Each of the retainer retention flanges 28, 30 is relieved in a small section of the engine circumference to permit assembly of the last retainer after assembling all the nozzle segments to the nozzle support. A relief section similar to that required for this embodiment is shown and will be discussed with reference to FIG. 7 below.
FIG. 2 shows that the retainers preferably comprise annular segments with a key hole 32 for interface with a removal tool which aids disassembly of the nozzle segments from the support flange. In addition, one or several dimples 34 are provided on the last retainer strip segment as a means of interlocking the retainer strips with the nozzle support in order to prevent uncontrolled movement or slippage of the retainers due to engine vibration.
The nozzle 12 is subject to a pressure gradient across it due to the acceleration of the engine airflow through the vanes 13 that make up the nozzle. In addition, there is some relative axial motion between the inner and outer structures of the engine during engine operation that is due to thermal growth differences. In order to accommodate these engine characteristics the nozzle segments 12 are allowed to rock axially to a small degree on their support flange. Small axial clearances are therefore provided at locations 38 and 40 to allow some axial motion while avoiding significant mechanical loading of the retainer strips 22. A chordal seal 42 is provided on the nozzle mounting flange 18 to prevent uncontrolled airflow through the mounting assembly. The chordal seal comprises straight line chords running along the nozzle segments at the position shown (42) which sealingly interface the nozzle support. A similar chordal seal is shown and discussed in reference to FIG. 6.
A rotor interface flange 44 provides a clean aerodynamic interface with the blade angel wing of the following rotating turbine stage. This interface with the following turbine rotor stage discourages hot gas intrusion from the flowpath that might otherwise degrade nozzle and turbine support members. This boltless assembly allows placement of the mounting flanges closer to the following turbine rotor stage and reduces the length of the band overhang 46. This is accomplished by the elimination of the nuts and boltheads from nozzle assembly interface which would require additional axial room. Moving the mounting flanges further aft (to the right) improves turbine nozzle cooling since it reduces the length of the cooling path between the turbine nozzle and cooling air cavity 48. Since nozzle segment cooling s improved, it is expected that the useable lifetime of this part will be extended. Since the assembly of the nozzle to the support structure is achieved without the use of nuts or bolts, maintainability of the turbine nozzle is also vastly improved. Valuable assembly time is saved since this turbine nozzle assembly can be retained as a complete subassembly attached to a nozzle support. We estimate that a 50% reduction in assembly and disassembly times should be possible with this invention as compared to conventional bolted turbine nozzles.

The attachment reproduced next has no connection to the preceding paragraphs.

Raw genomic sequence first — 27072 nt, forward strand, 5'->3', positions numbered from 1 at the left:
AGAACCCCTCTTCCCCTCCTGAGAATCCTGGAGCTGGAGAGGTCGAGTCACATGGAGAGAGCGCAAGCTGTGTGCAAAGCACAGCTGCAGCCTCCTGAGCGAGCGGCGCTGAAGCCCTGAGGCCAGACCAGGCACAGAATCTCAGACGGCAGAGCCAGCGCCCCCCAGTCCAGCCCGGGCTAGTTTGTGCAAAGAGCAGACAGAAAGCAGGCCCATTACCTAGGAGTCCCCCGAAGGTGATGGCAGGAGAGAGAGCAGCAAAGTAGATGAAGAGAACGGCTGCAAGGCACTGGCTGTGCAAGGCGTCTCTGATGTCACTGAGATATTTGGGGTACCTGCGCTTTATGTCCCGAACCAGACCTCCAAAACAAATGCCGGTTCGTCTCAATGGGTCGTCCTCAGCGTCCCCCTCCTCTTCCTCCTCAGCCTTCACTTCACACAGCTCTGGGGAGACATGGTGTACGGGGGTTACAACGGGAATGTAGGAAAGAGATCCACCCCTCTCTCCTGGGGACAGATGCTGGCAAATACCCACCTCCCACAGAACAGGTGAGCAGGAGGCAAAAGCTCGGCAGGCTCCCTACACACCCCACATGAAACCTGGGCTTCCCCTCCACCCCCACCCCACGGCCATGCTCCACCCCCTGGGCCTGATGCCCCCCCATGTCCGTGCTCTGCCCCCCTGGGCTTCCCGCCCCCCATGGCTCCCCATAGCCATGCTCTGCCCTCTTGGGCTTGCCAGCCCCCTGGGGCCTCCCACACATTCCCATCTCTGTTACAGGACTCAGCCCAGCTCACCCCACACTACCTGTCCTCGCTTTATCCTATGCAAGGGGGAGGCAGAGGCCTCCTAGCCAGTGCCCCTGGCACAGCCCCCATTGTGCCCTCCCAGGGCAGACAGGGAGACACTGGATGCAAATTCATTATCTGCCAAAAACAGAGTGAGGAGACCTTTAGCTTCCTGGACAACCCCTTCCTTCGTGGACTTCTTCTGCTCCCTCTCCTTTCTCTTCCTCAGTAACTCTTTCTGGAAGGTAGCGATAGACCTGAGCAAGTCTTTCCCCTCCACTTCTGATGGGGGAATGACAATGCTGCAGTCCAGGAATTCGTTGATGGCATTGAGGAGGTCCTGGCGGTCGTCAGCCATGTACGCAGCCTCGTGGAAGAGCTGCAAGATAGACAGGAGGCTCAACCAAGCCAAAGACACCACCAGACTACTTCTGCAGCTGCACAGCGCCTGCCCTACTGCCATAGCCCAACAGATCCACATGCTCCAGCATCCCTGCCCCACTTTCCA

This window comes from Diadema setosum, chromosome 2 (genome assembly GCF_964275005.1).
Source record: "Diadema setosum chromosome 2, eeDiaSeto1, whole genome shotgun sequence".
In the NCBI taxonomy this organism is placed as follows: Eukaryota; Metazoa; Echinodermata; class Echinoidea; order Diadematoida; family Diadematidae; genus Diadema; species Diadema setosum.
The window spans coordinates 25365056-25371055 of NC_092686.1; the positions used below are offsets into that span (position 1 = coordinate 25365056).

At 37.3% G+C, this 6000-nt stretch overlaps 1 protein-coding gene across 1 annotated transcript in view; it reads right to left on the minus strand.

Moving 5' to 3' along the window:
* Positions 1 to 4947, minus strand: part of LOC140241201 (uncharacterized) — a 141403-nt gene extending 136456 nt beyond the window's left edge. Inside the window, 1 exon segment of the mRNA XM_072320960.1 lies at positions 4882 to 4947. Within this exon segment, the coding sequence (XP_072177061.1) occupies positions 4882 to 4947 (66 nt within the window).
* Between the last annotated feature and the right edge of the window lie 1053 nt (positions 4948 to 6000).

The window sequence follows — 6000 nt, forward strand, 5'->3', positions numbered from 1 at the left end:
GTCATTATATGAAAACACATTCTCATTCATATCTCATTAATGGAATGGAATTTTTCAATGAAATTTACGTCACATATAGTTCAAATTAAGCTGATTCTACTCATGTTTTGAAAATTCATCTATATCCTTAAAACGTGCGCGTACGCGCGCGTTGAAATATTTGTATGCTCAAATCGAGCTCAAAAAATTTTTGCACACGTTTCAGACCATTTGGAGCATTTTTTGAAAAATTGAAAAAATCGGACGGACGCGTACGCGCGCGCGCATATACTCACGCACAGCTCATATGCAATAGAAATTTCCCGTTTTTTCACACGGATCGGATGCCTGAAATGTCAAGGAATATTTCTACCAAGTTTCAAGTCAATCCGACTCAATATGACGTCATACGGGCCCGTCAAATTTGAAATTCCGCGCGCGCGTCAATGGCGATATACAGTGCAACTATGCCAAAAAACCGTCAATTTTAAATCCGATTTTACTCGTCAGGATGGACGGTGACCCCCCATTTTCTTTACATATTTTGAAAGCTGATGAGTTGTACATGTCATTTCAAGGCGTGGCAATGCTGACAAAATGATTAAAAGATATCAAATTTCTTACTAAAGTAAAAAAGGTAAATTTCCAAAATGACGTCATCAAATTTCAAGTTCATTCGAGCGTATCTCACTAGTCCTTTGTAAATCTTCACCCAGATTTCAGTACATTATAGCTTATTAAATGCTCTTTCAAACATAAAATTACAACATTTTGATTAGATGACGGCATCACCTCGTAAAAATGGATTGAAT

FIG. 5 is a cross-section of an alternate preferred nozzle attachment design that shares many of the advantages of the above detailed embodiment. In this embodiment, nozzle segments 50 are positioned on a nozzle support 52. As before, each of the nozzle segments preferably comprises paired vanes 53. In this embodiment cylindrical attachment pins 56 are used to assemble the nozzle to the support and the pins are trapped between a baffle 58 and a strip retainer 60. The assembly arrangement can be more readily understood with reference to the enlarged view of FIG. 6.
The nozzle support 52 comprises a support flange 62 to which is assembled a nozzle mounting flange 64. Initially a quantity of sheet metal baffles 58 equal to the number of nozzle segments is loaded onto the nozzle support flange 62. These baffles engage a retention flange 66 (formed on the nozzle support) and the top most section 68 of the support flange 62. The baffles also form a rotor interface and have a rotor interface flange 70 for aerodynamic engagement with the angel wings of the blades of the following turbine stage. The baffle thereby protects the nozzle support from hot gases which might otherwise circulate down from the engine flowpath. In addition, a very clean interface is provided with the rotor stage. Baffles 58 are of minimal height in order to reduce the thermal gradient across the baffle and thereby reduce distress in the parts. This enhances low cycle fatigue life of the baffles 58. After the baffles have been assembled to the nozzle support, attachment pins 56 are pushed through the nozzle support flange 62 to radially and axially locate the baffle 58. The pins are inserted into blind holes 72 formed in the baffles. Each baffle is provided with two blind holes 72 to mate with two pins; one pin provides both tangential and radial positioning, while the other pin only provides radial positioning. This is accomplished by making one of the blind holes either slightly elongated or slotted. This degree of tangential freedom is permitted to prevent warping since the baffles can operate 200°-300° F. hotter than the nozzle support. The baffles may therefore undergo greater thermal expansion than the nozzle or nozzle support.